In that way they are within our reach, possible travel destinations. But we soon surmise that these are a special kind of islands. You don't find them on ordinary charts and yet they exist, like promises or dangers pointed out by human imagination. But are they inventions or discoveries? That is: are they  sheer creations of our imagination. Or did they already exist before they got their names and descriptions? Mirages are hanging in the air. The thirsty riders of the desert caravan can see an oasis soaring above the horizon. Seafarers far out to sea can see an island floating in the air. But the distance to the mirages is impossible to bridge. Yet they exist as physic realities created by air and light. From Bering's voyage round the North East Passage it was told that the sun was rising and breaking the polar night several days before the date in the calendar. That was no imagination by sailors tired of eternal darkness, but the capability of the atmosphere to transport the image of the sun.

                      So let us think of these formations as imagined islands or mirages. Yet they are so immediately tangible that we would be able to touch them. Let a finger stroke over its surface and feel how coarse or smooth it is. We can walk around them and watch their folds and wreaths. It says they are of plate and should have a considerable weight? Yet we perceive that what we see is just an outside like the skin on our body. What can be found underneath? Is what we are seeing just a very thin film stretched out to make the form visible? We might get the impression of a mold, in fact as simple and tangible as the cake pan in the kitchen drawer. What we see is in that way a sort of models – but not models "of" something already existing, but "for" something that would be possible to create. But in that case perhaps as a sort of  re-creating of memories? Recollections of a returning traveller who in a piece of plate is trying to give the rest of us an idea of something earlier unseen. No wind is blowing over these islands. No trees with branches and foliage raise. No grass, no mycelium. No worms, no birds. Islands without greenery. Gray islands. Gray folds and wreaths. No wonder if the spectator suddenly remembers a moment in a museum – at a glass show-case with a human brain preserved in a bottle. A strange feeling. The peculiar in standing there and amazed seem to be seeing one's own gray matter. The crisp, vulnerable and at the same time very consistent mass. A piece of interior geology common to all human beings since long ago. The twelve hundred grams. The neurolgoists even talk about a special area of islands in the brain, called insula from the Latin word for island.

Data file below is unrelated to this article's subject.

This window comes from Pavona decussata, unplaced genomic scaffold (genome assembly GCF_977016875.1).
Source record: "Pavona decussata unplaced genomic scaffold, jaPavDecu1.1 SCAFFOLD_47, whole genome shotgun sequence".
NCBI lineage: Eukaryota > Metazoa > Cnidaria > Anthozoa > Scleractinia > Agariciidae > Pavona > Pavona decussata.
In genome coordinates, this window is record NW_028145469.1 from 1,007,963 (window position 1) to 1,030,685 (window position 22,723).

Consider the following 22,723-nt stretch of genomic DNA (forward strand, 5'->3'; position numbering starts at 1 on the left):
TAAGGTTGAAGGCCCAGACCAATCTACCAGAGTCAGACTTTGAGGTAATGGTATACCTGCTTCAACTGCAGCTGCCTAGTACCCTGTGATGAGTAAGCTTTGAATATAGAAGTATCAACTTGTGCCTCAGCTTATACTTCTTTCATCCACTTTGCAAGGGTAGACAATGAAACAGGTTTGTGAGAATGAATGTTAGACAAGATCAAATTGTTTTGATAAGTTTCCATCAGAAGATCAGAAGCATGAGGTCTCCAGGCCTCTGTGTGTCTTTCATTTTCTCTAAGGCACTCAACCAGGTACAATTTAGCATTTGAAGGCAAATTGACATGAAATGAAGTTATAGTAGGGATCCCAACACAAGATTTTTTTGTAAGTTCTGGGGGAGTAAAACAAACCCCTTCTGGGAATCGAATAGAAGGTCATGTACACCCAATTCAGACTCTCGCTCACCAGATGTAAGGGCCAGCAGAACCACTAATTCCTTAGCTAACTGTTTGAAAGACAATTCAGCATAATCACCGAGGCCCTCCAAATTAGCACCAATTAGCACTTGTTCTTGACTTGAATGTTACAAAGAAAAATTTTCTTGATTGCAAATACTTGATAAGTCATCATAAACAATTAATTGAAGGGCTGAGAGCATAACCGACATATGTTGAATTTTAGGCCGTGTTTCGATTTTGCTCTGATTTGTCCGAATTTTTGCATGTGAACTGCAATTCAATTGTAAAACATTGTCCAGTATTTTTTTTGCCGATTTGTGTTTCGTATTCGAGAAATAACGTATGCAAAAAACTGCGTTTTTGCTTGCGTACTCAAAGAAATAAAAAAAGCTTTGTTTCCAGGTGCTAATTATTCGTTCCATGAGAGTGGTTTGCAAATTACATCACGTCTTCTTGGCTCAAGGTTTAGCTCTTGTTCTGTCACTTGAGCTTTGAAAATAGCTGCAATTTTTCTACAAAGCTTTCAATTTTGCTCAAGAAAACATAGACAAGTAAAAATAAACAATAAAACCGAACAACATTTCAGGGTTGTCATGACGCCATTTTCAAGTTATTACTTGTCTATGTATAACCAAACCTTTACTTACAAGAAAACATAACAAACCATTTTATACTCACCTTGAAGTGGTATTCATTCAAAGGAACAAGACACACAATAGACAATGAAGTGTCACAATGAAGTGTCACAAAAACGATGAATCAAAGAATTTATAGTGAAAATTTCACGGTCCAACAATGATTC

Magnus Florin 2018

translation Magnus Hedlund